Saturday, September 1, 2012

Happy National (International?) Bacon Day!

I've heard conflicting reports on whether it's National or International Bacon Day today.

I say who cares?! It's a day to celebrate Nature's candy!

Here's an awesome infographic to give you some cool facts about this deliciousness:


Wednesday, August 29, 2012

Today, I ate Chipotle.

I have a confession to make. Today, I committed a "cardinal sin". I did something I don't usually ever do. It made me feel so guilty I looked around to make sure no one I knew was watching me. 

I ate Chipotle for lunch.  

"Oh my gosh!" "Why would you do such a thing?" "Don't you love agriculture?!?!"

I have been anti-Chipotle for about five years now. It all started with some ill-worded billboards and a few nasty messages on the sides of take out bags. When Chipotle started touting the slogan "Pork from Farms, not Pharms", they lost this consumer. And honestly, Chipotle can say whatever the heck they want. But then again, I can choose not to purchase from them either because of what they say. 

Remember these puppies? 
I don't appreciate the fact that Chipotle tries to slander the agriculture community by saying that the majority of us are "factory farmers". I understand that this sells food, but it sure doesn't help public perception of modern ag. For that reason, I've made it a point not to eat there. 

So now we come back to today... 

Why are you so good?!?!?!
I had a craving! For chicken soft tacos. And it was a strong one. Usually I just make lunch at home. Not today. Today I drove into town feeling guilty as heck and went inside the new (I say it's new... I guess it's been there a year or so. First time I'd been inside!) Chipotle. I ordered three chicken soft tacos, an order of chips and a soft drink. I paid a ridiculous amount of money for those three items and I then I walked over to fill up my cup.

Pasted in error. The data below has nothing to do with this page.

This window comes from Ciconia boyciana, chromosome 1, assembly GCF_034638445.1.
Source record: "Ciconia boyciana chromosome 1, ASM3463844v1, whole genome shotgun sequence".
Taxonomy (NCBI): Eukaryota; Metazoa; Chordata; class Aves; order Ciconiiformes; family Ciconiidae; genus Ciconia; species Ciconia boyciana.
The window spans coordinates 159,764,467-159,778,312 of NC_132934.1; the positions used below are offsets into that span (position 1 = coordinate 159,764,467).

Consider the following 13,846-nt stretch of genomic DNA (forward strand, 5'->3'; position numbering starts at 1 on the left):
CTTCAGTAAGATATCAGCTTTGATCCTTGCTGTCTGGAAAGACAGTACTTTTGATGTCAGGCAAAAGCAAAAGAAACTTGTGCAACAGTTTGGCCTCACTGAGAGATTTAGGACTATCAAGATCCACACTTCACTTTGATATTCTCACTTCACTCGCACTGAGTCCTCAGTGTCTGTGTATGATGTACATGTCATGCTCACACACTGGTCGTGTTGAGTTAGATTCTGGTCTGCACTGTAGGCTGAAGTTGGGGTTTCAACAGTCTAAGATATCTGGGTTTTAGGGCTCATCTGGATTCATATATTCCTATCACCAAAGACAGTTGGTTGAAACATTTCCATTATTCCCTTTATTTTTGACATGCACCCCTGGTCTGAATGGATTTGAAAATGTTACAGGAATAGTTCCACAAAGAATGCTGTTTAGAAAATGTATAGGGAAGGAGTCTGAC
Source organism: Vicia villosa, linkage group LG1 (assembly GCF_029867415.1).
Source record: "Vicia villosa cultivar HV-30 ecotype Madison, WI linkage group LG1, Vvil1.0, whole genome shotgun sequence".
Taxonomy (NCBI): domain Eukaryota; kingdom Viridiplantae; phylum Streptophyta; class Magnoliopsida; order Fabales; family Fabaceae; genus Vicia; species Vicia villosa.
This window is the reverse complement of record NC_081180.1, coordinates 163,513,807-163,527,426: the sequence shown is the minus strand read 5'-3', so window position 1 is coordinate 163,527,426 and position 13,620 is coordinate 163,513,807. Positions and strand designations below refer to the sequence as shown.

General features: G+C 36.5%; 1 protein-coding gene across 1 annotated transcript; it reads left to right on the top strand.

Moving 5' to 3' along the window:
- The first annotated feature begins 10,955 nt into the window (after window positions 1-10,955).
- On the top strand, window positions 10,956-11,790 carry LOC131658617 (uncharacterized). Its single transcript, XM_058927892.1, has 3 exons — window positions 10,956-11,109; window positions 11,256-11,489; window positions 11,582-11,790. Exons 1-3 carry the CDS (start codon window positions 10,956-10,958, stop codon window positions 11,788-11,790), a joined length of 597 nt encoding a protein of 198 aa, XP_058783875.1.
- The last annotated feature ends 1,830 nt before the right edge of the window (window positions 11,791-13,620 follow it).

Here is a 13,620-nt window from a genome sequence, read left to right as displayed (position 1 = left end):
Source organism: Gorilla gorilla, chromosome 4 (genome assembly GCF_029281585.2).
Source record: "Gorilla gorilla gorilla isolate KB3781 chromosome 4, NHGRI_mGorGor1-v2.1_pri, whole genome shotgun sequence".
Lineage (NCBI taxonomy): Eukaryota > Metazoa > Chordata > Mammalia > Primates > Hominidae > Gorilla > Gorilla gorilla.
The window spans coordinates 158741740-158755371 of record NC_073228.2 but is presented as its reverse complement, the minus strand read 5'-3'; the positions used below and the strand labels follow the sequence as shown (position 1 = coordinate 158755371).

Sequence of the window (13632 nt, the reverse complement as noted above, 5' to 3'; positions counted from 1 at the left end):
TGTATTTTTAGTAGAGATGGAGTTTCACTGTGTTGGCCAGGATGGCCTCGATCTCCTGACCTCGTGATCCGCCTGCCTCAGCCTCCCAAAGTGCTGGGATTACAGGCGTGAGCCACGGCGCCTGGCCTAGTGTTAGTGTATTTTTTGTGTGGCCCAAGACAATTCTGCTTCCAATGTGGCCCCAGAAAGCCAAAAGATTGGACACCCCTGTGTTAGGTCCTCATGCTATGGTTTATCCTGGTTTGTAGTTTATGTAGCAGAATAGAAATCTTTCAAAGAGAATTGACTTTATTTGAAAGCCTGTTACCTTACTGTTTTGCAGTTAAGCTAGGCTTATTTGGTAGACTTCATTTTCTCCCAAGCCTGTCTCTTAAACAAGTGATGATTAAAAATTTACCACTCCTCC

Here's where it gets cool: 

I happened to be wearing my "I Dig the Pig" t-shirt. The one that I have like twenty of because of working the Ohio Pork Producers stand at the Ohio State Fair. And this is for real. Some guy saw the shirt and came up to me. He asked if I was a hog farmer. We started talking a little bit and ended up having a great discussion about public perception of modern farms. He said he'd never really understood how they worked and that the only "facts" he had about them were from companies like Chipotle. He just liked the idea of animals being happy and comfortable. 

The t-shirt :)

Conversations like these always boggle my mind because in my small town of Canal Winchester, I like to assume that everyone knows about modern ag. I don't like to think that many people are so far removed from the farm. I like to think everyone in my town knows where their food comes from. At least today I know that one more person does know. And maybe he'll tell his family. And they'll tell theirs. And so on and so forth... 

I guess maybe what I'm trying to say is, I'm a big believer in things happening for a reason. Last week I had the opportunity to attend the AgChat Foundation Agvocacy 2.0 conference where reaching consumers and learning to speak their language was a huge point. And today I did something I never do and ended up reaching out to someone. Maybe Chipotle is evil. Maybe I broke the "code". But by being in that restaurant today, I got to share my story of agriculture and now that story can be passed on.